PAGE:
Figure 8. Approximate compound purities after subtracting the peaks present in the blank. Fraction analysis gradient: 5–50% B in 5 minutes, rate of gradient change 3.38%/column volume, injection volume 40 µL, 280 nm. 
Figure 9. Approximate compound purities after subtracting the peaks present in the blank. Fraction analysis gradient: 28–32%B in 5 minutes, rate of gradient change 0.30%/column volume, injection volume 40 µL, 280 nm. 

Conclusion

  • The ACQUITY UPLC H-Class System configured with the Waters Fraction Manager-Analytical (WFM-A), with its very low system dispersion, exact control of solvent composition, accurate sample injection, and precise fraction collection, allows scientists to perform small scale peptide and impurity isolation with assurance.
  • Fast valve switching and movement between vessels, as well as a fraction divert valve with very low dispersion volume, facilitates narrow target peak collection and increases confidence in compound isolation.
  • Small scale peptide isolation saves sample, time, and resources, promoting efficiency in the purification process.
  • The ACQUITY UPLC H-Class System configured with the WFM-A can be adopted for the isolation of compounds from complex synthetic, metabolic, or natural product mixtures at the small scale.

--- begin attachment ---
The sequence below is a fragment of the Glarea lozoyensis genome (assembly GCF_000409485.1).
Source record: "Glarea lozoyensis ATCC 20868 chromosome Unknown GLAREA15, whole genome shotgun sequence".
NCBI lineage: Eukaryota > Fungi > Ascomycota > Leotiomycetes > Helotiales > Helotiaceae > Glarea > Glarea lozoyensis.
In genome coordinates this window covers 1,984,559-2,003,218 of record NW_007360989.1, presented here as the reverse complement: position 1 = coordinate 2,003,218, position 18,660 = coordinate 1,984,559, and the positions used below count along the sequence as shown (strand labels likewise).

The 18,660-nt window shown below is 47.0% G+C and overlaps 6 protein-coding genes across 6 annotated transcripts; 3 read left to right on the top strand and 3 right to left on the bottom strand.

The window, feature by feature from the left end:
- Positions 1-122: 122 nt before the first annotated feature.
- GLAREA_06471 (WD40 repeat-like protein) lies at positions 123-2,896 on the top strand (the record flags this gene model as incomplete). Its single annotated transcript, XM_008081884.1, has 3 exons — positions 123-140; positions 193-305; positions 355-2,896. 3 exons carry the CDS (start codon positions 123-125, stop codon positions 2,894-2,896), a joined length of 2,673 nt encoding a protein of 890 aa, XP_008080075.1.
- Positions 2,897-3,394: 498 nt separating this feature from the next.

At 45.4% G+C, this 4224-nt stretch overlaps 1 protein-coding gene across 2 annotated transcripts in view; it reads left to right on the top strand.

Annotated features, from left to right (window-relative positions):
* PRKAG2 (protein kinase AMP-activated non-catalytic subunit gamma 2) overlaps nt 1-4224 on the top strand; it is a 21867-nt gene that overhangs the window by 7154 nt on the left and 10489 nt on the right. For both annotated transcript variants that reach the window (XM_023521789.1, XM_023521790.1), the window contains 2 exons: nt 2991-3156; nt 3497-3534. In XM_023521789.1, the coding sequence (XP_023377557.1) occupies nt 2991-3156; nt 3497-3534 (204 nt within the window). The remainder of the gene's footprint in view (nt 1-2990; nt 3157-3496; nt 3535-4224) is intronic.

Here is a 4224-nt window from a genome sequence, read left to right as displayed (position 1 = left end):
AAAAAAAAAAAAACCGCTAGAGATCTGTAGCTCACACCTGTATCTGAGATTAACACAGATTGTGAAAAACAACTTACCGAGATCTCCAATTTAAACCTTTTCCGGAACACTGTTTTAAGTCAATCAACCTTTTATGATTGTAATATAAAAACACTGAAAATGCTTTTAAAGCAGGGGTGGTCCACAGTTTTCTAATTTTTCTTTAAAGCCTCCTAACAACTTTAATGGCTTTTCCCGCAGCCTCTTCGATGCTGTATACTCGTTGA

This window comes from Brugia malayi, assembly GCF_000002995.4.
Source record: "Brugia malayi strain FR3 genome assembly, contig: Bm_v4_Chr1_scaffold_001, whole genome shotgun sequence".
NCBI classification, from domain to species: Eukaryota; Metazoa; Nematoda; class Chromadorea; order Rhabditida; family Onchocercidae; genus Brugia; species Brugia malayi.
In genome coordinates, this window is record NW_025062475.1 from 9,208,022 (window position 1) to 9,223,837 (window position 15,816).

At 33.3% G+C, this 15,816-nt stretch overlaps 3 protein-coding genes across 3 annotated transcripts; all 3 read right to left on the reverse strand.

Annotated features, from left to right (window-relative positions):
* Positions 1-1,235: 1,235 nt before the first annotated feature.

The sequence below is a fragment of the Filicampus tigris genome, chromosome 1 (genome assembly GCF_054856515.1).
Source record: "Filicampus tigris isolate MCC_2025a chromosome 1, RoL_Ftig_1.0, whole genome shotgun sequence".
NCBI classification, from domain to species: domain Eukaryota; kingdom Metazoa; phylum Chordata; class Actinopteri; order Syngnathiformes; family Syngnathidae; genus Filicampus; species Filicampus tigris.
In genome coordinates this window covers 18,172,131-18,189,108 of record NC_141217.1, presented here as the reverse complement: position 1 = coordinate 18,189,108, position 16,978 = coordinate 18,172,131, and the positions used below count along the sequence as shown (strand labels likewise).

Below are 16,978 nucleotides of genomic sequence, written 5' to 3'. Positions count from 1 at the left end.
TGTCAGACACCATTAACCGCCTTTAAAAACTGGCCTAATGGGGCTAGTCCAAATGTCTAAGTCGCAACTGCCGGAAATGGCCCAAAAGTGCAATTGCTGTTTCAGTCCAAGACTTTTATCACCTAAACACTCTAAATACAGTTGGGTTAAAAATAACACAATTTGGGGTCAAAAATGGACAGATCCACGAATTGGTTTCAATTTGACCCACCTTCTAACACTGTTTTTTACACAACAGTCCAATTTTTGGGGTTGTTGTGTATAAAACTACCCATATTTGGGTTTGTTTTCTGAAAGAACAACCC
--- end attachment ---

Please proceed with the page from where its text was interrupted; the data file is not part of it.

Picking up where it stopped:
References

  1. Uhlig T, Kyprianou T, Martinelli FG, Oppici CA, Heiligers D, Hills D, Calvo XR, Verhaert P. The emergence of peptides in the pharmaceutical business: From exploration to exploitation. EuPA OPEN PROTEOMICS 4 (2014) 58–69.
  2. Aubin A, Jablonski J. Prep 150 LC System: Considerations for Analytical to Preparative Scaling. Waters Application Note 720005458EN. July 2015.
  3. Jablonski J, Aubin A. Peptide Isolation Using the Prep 150 LC System. Waters Application Note 720005455EN. July 2015.
  4. Jablonski J, Wheat T, Diehl D. Developing Focused Gradients for Isolation and Purification. Waters Technical Note 720002955EN. September 2009.
  5. Optimized System Dispersion for UPLC Performance in a Versatile LC Design. Waters Technology Brief 720003651EN. July 2010.
  6. Exact Control of Solvent Composition with the ACQUITY UPLC H-Class Quaternary Solvent Manager. Waters Technology Brief 720004405EN. July 2012.
  7. Delivering Repeatable, Linear, and Accurate Injection Volumes for UPLC and HPLC. Waters Technology Brief 720003445EN. April 2010.

720005500, December 2015